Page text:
This post explains the breadth-first search graph traversal algorithm. It is full of interactive examples that I used as part of my lectureship application at Swansea University.
Say we have a maze, and we want to find the shortest route from the entrance to the exit. We can encode that maze as a graph and use BFS to solve it. On the maze below, you can hit
play() to see the algorithm explore the maze, shown in green. Notice how it flows through like water; whenever it reaches a fork, it explores all the possible paths simultaneously until it has explored the entire maze.
After exploring the entire maze, the algorithm then uses information it gathered during its traversal to find the optimal shortest path to solve it, shown by the squiggly red line. By the end of this post you will know how this simple algorithm can perform such a magical and vital task.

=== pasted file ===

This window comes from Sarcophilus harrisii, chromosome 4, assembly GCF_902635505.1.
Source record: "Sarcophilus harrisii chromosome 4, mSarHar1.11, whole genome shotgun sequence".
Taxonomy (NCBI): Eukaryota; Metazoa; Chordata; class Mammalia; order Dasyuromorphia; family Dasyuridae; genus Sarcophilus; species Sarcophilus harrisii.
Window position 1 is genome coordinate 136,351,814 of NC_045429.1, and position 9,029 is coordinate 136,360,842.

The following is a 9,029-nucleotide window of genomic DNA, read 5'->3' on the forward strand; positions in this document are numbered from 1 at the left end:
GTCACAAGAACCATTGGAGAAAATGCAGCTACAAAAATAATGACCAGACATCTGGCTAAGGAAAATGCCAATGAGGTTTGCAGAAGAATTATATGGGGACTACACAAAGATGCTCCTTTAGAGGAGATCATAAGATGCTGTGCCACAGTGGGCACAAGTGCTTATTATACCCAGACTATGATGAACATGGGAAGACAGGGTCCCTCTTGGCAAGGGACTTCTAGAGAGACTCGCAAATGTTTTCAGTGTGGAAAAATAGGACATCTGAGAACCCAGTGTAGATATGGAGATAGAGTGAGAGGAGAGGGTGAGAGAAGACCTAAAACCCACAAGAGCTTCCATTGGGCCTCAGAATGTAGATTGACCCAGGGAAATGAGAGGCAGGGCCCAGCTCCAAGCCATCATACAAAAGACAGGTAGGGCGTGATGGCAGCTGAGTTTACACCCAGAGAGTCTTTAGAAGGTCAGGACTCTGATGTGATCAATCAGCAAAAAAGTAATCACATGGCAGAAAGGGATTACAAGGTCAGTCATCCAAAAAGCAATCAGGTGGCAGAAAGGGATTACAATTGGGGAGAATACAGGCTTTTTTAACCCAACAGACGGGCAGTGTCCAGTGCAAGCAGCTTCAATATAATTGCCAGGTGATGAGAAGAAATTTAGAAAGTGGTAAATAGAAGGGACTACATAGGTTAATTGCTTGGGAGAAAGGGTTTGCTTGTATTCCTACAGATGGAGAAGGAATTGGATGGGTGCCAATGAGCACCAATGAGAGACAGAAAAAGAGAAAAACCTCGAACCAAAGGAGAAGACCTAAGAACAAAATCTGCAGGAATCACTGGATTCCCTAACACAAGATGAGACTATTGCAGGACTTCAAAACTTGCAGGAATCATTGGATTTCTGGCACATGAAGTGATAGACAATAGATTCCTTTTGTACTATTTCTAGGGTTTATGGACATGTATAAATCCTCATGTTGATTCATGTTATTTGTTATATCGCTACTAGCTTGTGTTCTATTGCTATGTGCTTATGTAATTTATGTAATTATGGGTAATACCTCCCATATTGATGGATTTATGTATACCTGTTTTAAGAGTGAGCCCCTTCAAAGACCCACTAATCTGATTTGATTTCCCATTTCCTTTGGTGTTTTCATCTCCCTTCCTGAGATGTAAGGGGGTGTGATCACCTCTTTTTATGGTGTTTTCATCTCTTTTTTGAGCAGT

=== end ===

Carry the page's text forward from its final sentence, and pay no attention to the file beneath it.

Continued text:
In the maze above, whenever the BFS encountered multiple possible directions, it started exploring all of them simultaneously. Thinking in a more graph representation what this means is that BFS explores the graph in a layer-by-layer fashion.
Let’s play with the tree example below. This tree is a directed graph, meaning that traversing edges can only happen in a specific direction, in this case from the root down to the leaves. Please select a starting node, on the graph by clicking on it. You can see that the node you selected is now active (orange) and all nodes directly reachable from it are being scheduled to be visited next (yellow).
Now click the
step() button to move to the next (coarse) step of the algorithm. All the previously active nodes (orange) are now marked as visited (green). And all the upcoming nodes (yellow) are now active. Keep clicking through until you can’t go any further.